Q: How young do you see children with a lateral lisps?
Most SLPs leave the lateral lisp alone until age 6-8. However, I and many other therapists address it earlier with children 4 and 5 years of age. I work on the following with younger kids–
- I make sure that T and D are midline and not lateral. If they are lateral, I straighten them out. I use a straw for this– They produce T into the straw held outside the teeth at midline.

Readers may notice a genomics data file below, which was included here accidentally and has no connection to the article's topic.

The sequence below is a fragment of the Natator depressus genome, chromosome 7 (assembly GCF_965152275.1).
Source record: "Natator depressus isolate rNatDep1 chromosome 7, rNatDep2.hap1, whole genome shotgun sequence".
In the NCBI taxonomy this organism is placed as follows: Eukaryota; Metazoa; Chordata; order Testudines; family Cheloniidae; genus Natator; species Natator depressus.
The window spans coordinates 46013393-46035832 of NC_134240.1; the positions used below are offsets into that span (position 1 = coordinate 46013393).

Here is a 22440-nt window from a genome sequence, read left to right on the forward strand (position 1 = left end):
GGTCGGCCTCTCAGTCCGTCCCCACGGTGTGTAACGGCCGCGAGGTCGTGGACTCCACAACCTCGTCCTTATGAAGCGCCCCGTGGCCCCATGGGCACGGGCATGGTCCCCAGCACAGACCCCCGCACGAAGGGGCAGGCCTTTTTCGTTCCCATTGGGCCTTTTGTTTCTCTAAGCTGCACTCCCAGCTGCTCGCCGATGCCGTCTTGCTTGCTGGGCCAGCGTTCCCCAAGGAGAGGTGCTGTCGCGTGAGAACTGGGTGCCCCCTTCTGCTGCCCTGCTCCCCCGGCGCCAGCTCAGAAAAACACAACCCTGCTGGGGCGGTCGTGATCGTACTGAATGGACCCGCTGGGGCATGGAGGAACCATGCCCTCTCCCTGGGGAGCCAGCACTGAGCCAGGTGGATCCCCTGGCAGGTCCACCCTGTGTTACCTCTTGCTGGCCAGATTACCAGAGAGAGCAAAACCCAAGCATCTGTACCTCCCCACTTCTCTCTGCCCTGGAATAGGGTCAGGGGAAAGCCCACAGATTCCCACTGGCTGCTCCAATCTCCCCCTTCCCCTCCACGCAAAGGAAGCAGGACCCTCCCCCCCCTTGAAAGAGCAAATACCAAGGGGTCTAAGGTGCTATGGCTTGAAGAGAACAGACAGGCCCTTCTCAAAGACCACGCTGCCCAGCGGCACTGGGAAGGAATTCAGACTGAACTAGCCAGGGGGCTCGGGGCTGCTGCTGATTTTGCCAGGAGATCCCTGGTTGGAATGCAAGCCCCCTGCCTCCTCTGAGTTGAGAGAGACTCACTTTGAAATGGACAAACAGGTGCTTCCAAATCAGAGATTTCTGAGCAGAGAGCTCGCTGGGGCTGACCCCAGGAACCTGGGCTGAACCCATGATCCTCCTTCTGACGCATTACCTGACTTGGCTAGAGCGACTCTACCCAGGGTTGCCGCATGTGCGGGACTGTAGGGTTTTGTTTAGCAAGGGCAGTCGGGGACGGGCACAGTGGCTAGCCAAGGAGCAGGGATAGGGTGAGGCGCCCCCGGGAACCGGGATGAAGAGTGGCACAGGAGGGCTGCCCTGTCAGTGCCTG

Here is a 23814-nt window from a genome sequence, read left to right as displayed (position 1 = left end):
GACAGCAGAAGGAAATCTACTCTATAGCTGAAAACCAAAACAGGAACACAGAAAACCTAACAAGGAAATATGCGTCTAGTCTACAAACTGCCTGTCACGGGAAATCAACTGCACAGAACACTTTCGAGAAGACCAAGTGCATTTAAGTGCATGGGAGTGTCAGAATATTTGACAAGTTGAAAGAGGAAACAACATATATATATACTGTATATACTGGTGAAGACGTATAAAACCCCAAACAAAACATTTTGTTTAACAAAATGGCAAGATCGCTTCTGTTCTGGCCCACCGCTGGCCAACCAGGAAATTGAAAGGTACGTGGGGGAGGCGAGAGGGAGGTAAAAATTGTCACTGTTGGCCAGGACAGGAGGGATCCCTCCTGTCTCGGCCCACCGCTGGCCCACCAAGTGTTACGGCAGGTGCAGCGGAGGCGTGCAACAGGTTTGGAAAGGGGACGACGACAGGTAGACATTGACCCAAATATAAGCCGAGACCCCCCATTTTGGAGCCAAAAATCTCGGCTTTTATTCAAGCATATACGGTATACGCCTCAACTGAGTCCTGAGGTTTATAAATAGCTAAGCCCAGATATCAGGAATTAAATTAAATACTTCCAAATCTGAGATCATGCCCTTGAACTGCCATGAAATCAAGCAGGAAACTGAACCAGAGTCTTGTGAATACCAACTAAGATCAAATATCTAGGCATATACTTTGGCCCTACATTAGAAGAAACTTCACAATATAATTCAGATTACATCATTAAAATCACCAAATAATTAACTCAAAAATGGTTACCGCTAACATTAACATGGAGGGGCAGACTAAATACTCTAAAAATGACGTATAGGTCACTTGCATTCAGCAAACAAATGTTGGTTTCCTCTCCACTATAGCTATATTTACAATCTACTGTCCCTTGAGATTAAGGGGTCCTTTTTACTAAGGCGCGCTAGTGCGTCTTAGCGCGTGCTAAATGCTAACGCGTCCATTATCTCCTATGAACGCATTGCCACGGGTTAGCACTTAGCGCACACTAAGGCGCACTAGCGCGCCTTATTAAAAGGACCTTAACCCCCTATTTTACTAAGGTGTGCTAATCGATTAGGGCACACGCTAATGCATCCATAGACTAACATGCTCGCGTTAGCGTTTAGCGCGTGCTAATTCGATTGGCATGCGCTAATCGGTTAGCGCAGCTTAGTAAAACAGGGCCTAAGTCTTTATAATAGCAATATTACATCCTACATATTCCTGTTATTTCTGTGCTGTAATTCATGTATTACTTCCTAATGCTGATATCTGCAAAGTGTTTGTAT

- I work on FINAL T with the straw – boat, coat, light, fight, mate, bait, etc.
- I work on FINAL TS with the straw. I call this a “Long T” or “T with more air.” I do this by working on “It’s” and “That’s” and by stimulating plural, possessive, and 3rd person verb marker.
- Sometimes I teach a child to use a FRONTAL LISP instead. This brings the airflow to the midline and puts him on the normal developmental path.
- I work on Sh as taught from E (as I teach it in my classes).